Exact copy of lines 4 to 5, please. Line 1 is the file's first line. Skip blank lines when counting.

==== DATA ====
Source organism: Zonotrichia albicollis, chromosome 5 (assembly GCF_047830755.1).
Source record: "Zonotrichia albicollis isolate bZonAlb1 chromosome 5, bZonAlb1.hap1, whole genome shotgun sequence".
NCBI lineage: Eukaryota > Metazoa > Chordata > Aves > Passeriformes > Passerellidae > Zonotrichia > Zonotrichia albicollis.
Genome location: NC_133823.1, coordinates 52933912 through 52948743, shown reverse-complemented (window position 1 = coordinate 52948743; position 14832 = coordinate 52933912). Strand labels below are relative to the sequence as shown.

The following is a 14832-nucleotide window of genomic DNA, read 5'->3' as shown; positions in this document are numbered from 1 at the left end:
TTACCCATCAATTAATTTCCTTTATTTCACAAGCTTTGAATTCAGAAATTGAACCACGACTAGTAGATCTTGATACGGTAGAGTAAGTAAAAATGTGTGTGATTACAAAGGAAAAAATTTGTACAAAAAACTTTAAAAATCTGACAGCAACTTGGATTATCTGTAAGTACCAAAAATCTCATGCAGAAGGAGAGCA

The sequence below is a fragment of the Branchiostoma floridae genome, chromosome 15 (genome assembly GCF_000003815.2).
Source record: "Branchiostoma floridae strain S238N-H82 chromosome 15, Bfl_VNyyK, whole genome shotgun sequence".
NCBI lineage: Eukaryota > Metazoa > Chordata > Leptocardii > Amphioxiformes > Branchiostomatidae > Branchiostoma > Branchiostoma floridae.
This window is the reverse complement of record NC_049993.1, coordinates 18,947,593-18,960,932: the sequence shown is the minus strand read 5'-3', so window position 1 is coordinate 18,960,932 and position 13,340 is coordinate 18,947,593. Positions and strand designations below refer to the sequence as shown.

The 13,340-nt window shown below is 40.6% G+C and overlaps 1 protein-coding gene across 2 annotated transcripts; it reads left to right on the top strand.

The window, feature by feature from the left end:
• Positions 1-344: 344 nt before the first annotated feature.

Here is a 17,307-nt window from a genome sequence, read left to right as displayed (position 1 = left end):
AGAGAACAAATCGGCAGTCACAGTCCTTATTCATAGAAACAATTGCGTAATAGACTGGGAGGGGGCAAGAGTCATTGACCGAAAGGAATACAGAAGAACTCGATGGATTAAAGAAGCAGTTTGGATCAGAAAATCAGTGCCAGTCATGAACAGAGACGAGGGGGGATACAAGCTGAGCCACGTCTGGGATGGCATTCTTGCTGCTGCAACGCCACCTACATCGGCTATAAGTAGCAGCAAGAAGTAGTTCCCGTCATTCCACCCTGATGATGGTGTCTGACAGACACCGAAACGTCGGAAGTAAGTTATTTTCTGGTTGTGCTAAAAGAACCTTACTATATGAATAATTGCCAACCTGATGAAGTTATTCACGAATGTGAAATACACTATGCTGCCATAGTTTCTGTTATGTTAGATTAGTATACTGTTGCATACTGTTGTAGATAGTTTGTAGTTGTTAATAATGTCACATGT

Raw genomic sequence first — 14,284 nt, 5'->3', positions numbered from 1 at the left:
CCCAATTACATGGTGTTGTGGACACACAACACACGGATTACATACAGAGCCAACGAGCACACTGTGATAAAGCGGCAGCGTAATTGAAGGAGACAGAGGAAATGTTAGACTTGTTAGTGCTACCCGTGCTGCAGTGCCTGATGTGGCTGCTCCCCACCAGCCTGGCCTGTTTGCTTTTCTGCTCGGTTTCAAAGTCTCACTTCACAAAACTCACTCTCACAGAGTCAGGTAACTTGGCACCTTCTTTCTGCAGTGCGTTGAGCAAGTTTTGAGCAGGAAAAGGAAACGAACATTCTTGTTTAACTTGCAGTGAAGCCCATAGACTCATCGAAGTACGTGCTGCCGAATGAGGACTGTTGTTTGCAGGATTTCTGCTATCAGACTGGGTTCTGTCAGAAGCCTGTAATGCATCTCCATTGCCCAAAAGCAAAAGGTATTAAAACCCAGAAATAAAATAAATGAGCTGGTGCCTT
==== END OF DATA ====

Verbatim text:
Genome location: NC_133823.1, coordinates 52933912 through 52948743, shown reverse-complemented (window position 1 = coordinate 52948743; position 14832 = coordinate 52933912). Strand labels below are relative to the sequence as shown.

The following is a 14832-nucleotide window of genomic DNA, read 5'->3' as shown; positions in this document are numbered from 1 at the left end: